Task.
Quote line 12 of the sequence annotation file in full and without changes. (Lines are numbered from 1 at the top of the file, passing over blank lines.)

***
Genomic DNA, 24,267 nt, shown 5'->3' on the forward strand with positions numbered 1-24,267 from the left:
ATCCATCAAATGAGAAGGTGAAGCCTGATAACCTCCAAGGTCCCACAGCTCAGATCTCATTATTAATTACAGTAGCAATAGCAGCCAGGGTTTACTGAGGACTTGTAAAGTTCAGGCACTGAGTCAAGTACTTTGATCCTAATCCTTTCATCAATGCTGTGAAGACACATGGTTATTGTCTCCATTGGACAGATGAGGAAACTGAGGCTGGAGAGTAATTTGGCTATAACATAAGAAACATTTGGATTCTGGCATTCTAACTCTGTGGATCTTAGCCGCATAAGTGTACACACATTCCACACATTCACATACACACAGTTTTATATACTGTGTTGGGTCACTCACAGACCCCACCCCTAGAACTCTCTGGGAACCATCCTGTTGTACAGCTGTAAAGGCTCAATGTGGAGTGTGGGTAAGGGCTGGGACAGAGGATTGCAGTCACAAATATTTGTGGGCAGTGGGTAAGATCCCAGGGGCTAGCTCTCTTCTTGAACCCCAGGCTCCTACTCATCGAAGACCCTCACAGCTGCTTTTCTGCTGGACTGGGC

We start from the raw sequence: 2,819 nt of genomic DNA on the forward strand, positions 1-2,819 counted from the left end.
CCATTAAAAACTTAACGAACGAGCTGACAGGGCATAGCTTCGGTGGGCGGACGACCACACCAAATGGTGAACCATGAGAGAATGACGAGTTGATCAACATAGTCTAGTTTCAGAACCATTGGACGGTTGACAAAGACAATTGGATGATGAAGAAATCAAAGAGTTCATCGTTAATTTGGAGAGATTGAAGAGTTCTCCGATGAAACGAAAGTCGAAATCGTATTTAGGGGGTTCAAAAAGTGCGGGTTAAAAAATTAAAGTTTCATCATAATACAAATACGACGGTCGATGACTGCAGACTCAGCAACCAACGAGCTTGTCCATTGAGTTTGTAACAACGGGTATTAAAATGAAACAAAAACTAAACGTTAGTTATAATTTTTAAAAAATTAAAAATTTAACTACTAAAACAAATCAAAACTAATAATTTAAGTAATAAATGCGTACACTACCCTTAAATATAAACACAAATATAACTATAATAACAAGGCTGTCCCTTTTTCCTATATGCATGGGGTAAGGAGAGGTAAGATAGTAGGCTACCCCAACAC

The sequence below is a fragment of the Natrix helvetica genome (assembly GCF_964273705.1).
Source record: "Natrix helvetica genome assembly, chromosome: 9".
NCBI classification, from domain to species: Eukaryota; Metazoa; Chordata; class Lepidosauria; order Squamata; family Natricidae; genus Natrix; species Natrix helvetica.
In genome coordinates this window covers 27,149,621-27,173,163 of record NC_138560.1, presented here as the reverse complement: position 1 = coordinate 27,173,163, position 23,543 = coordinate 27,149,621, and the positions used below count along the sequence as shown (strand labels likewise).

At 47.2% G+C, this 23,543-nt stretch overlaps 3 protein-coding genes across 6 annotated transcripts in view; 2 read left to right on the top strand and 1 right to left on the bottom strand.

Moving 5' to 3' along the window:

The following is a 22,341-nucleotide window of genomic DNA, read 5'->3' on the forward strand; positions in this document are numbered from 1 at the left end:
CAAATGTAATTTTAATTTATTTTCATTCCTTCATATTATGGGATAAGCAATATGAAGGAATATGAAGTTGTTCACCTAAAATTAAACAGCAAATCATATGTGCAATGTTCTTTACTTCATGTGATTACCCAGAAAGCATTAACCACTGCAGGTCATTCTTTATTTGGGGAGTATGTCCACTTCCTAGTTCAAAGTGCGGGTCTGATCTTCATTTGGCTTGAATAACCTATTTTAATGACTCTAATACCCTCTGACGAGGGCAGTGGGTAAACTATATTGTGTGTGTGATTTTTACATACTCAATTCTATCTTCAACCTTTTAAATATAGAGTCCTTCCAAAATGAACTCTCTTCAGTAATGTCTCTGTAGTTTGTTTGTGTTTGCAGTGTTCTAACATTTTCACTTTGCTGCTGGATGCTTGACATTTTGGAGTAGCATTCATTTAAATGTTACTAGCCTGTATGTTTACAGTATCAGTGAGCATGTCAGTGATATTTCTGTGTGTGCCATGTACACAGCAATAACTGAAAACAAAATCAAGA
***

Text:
CAAATGTAATTTTAATTTATTTTCATTCCTTCATATTATGGGATAAGCAATATGAAGGAATATGAAGTTGTTCACCTAAAATTAAACAGCAAATCATATGTGCAATGTTCTTTACTTCATGTGATTACCCAGAAAGCATTAACCACTGCAGGTCATTCTTTATTTGGGGAGTATGTCCACTTCCTAGTTCAAAGTGCGGGTCTGATCTTCATTTGGCTTGAATAACCTATTTTAATGACTCTAATACCCTCTGACGAGGGCAGTGGGTAAACTATATTGTGTGTGTGATTTTTACATACTCAATTCTATCTTCAACCTTTTAAATATAGAGTCCTTCCAAAATGAACTCTCTTCAGTAATGTCTCTGTAGTTTGTTTGTGTTTGCAGTGTTCTAACATTTTCACTTTGCTGCTGGATGCTTGACATTTTGGAGTAGCATTCATTTAAATGTTACTAGCCTGTATGTTTACAGTATCAGTGAGCATGTCAGTGATATTTCTGTGTGTGCCATGTACACAGCAATAACTGAAAACAAAATCAAGA